Within the information technology sector, the term architect gets thrown around quite a lot. There are software architects, infrastructure architects, application architects, business intelligence architects, data architects, information architects, and more. It seems as if any area may include someone with an “architect”status. Certainly when laying out plans for a physical building, an architect has a specific meaning and role. But within IT “architect” is used in a much fuzzier manner.
Generally the term “architect” brings thoughts of design to the forefront; and in IT, when “architect” is incorporated as a title then design certainly plays a role. However, in IT the design intended is a higher level of expression than one might normally think. Even the lowliest of software developers design processes, but those of architect status focus on the design of all the processes in a composite fashion including how they interplay and flow among themselves. But, back to the fuzziness; even a high-level software architect may still be involved in the design of a single process, should that process be considered extremely complex or critical. Lacking any specific IT industry standard, all an architect-level title implies is retaining someone with “very strong” skills, able to help establish a more global picture and set direction for others, regardless of the qualification area before the architect, i.e., software, application, etc.
Data architect, in particular, is a title that has even more uncertainty surrounding it than most other categories of architect in IT. When “data architect” is the title, a close review of the job description is necessary in order to determine what is even being requested. Some of this added ambiguity arises from the data warehousing community.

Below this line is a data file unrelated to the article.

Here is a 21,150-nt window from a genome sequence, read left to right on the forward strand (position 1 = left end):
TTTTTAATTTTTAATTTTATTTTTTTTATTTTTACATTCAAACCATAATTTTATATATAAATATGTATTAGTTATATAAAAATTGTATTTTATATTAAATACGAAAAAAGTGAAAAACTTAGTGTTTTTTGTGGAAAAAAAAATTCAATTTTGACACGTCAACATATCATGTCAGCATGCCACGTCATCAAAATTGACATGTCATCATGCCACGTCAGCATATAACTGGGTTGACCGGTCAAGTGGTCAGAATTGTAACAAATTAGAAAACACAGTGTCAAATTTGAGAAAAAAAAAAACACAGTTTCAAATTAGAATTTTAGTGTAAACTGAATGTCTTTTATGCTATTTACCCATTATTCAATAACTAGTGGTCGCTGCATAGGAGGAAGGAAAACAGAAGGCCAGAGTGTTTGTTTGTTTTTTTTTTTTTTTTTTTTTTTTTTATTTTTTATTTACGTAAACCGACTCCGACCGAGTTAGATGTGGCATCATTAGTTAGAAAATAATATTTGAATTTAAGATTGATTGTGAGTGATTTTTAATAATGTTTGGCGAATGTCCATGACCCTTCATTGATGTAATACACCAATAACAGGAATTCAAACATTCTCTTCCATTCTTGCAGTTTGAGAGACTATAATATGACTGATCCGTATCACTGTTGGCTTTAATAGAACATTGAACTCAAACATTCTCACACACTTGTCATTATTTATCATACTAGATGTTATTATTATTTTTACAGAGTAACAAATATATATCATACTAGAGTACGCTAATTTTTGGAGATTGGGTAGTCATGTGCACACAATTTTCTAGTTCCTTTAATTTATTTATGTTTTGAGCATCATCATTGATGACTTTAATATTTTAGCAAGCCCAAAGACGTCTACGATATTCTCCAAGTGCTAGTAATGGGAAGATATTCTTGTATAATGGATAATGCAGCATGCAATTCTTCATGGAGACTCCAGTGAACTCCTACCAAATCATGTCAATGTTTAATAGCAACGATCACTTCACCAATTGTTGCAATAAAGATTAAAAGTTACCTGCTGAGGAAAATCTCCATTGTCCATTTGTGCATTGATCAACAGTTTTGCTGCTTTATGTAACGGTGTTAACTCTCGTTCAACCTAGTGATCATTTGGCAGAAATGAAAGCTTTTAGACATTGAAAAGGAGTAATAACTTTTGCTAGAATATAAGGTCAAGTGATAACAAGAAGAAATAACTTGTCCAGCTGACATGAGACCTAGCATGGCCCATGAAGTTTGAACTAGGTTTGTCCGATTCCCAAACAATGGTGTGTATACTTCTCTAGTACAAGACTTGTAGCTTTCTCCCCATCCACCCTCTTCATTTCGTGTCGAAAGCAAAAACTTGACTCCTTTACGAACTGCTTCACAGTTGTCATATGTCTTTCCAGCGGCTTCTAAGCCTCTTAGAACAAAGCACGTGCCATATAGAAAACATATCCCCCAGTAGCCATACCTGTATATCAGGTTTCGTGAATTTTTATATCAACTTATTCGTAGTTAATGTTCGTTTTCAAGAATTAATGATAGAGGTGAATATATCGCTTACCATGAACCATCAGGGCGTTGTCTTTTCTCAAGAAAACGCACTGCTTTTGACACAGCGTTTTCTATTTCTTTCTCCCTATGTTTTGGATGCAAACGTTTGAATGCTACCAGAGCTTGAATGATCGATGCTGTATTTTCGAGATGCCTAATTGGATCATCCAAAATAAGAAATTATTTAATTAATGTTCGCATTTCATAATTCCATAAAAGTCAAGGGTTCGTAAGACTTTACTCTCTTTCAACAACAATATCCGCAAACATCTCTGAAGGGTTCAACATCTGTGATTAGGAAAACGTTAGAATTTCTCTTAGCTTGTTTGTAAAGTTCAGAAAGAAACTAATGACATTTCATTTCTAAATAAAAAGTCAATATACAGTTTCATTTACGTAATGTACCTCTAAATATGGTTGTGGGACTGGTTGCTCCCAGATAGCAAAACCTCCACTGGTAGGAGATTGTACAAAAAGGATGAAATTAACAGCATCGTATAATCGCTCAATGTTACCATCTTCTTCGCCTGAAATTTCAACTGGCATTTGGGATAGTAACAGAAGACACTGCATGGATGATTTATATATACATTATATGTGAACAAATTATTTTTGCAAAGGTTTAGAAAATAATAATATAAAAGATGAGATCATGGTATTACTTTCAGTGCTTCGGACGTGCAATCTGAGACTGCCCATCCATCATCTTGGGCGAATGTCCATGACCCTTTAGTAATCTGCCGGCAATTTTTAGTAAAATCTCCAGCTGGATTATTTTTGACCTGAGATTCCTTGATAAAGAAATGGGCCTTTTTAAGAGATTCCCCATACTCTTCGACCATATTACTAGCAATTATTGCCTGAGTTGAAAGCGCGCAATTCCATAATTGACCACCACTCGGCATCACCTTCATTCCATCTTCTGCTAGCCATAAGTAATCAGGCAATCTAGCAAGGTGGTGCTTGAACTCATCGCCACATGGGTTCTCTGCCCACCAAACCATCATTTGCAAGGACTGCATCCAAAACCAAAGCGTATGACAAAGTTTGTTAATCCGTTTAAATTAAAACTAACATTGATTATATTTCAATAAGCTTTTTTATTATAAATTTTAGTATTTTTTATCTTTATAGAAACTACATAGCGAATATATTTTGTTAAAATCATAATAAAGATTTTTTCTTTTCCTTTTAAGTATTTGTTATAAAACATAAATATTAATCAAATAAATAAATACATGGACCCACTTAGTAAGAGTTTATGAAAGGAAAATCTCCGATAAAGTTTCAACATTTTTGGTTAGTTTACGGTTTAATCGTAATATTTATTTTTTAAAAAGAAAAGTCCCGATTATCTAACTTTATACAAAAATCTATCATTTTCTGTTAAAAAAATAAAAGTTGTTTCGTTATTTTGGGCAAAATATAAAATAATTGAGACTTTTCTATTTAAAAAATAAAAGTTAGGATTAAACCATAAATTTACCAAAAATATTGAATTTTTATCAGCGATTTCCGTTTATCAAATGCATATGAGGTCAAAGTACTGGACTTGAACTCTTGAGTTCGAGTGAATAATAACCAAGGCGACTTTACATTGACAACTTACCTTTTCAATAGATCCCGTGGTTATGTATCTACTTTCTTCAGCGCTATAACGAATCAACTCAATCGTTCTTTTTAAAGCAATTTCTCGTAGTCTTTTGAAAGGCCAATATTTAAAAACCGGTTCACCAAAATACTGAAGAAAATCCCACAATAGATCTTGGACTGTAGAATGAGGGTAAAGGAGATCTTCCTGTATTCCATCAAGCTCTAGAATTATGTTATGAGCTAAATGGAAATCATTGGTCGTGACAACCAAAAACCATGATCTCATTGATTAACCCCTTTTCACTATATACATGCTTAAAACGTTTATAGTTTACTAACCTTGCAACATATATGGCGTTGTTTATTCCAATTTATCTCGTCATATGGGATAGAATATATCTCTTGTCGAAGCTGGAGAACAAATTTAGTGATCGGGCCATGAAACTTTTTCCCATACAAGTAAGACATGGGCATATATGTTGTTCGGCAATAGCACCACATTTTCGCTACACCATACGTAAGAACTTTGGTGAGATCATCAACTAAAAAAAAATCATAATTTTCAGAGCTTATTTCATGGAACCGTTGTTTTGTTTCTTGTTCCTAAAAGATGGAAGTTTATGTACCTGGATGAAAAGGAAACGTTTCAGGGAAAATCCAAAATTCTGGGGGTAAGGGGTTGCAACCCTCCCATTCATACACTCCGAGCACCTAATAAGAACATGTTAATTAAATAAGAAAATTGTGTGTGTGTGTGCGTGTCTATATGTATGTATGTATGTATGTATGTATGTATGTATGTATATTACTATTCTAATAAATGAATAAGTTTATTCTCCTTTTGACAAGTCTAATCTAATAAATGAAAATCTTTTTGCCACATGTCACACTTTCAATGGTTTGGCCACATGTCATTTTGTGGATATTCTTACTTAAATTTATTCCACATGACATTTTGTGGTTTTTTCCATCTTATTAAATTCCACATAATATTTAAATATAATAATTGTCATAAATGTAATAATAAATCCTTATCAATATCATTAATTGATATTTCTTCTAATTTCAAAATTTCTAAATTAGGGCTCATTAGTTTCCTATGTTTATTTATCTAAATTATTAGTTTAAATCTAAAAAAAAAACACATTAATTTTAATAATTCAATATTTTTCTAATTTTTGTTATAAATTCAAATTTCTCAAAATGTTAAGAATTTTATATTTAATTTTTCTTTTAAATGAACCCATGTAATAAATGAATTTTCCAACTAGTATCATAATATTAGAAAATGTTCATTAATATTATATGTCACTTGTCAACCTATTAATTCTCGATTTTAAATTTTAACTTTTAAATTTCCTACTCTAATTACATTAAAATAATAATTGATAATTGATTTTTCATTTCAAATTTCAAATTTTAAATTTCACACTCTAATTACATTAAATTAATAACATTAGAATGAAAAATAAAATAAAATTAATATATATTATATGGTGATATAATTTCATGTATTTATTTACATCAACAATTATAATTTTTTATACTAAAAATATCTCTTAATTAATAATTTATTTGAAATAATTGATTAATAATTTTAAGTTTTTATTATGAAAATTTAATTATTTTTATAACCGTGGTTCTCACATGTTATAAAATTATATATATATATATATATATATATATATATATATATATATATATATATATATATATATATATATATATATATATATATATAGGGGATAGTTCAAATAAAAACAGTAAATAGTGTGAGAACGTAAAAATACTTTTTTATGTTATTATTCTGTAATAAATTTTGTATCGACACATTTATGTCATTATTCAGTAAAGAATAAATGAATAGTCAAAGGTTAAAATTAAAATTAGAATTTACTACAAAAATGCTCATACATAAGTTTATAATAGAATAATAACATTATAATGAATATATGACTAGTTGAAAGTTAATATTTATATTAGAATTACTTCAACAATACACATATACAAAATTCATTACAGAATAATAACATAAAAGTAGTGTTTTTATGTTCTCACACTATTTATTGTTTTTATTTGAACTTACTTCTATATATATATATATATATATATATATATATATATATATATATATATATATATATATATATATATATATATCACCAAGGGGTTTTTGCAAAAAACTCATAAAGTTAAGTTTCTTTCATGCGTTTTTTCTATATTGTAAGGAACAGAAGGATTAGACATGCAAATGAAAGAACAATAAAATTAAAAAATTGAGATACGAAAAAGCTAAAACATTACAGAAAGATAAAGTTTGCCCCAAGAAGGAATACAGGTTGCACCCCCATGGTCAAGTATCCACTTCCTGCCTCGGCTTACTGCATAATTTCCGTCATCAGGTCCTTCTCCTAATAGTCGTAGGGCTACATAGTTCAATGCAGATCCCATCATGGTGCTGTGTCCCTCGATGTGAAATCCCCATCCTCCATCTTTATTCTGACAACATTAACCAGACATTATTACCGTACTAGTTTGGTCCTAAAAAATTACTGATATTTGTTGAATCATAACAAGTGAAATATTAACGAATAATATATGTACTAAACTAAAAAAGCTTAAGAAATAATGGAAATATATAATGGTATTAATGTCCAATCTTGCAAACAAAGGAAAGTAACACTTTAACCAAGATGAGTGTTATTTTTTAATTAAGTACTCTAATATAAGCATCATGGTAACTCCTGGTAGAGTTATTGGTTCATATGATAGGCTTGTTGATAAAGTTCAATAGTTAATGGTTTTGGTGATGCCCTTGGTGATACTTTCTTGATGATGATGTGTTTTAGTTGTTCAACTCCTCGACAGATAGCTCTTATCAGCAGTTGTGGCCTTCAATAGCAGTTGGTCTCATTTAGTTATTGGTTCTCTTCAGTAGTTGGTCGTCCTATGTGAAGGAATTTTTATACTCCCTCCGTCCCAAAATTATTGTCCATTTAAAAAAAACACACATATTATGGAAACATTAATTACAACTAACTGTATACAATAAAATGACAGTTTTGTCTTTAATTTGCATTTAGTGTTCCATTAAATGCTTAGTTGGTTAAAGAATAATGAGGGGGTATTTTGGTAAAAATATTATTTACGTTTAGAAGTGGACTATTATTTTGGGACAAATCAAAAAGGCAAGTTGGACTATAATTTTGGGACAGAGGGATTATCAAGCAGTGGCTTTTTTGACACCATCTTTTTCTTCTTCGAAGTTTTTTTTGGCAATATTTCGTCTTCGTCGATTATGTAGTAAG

There are times and places where a “data architect” is being requested and the desire is to have someone who has very strong skills with one or another of the ETL tools used in business intelligence. At other times, a business wants to hire a data architect who is very expert at data modeling techniques. Other occasions might be searching for someone very skilled at data warehousing practices with techniques dabbling into both ETL and data modeling. In addition they may desire someone who may also be a super business analyst but specifically deep in data warehouse and data mart knowledge. And yet other times, the data architect desired may need to be an enterprise data administrator and data modeler. For a single title, that is quite a large amount of variation.
Ideally, a data architect should have skills that touch on data as it is persisted and as it moves, particularly as it relates to integration. This set of data skills means being an expert at both defining data structures and at data integration practices—be they for business intelligence or for operational uses.
Although there would likely be usefulness in having both “business intelligence” and “enterprise” variations of data architect roles. There are many disparities in practices between operational uses of data and analytics uses of data, so that having one individual architect responsible across all areas might be too much territory to cover. It would water down the architect’s effectiveness, and leave employers with a very small pool of individuals who can be found with such a breadth of knowledge. A data architect should be involved in data governance practices, in data administration, in data integration, and in data modeling. Each organization must establish for themselves where to draw the line in having the data architect be the one establishing policies and goals for those areas or in having the data architect actually executing the governance, administration, integration, and modeling tasks.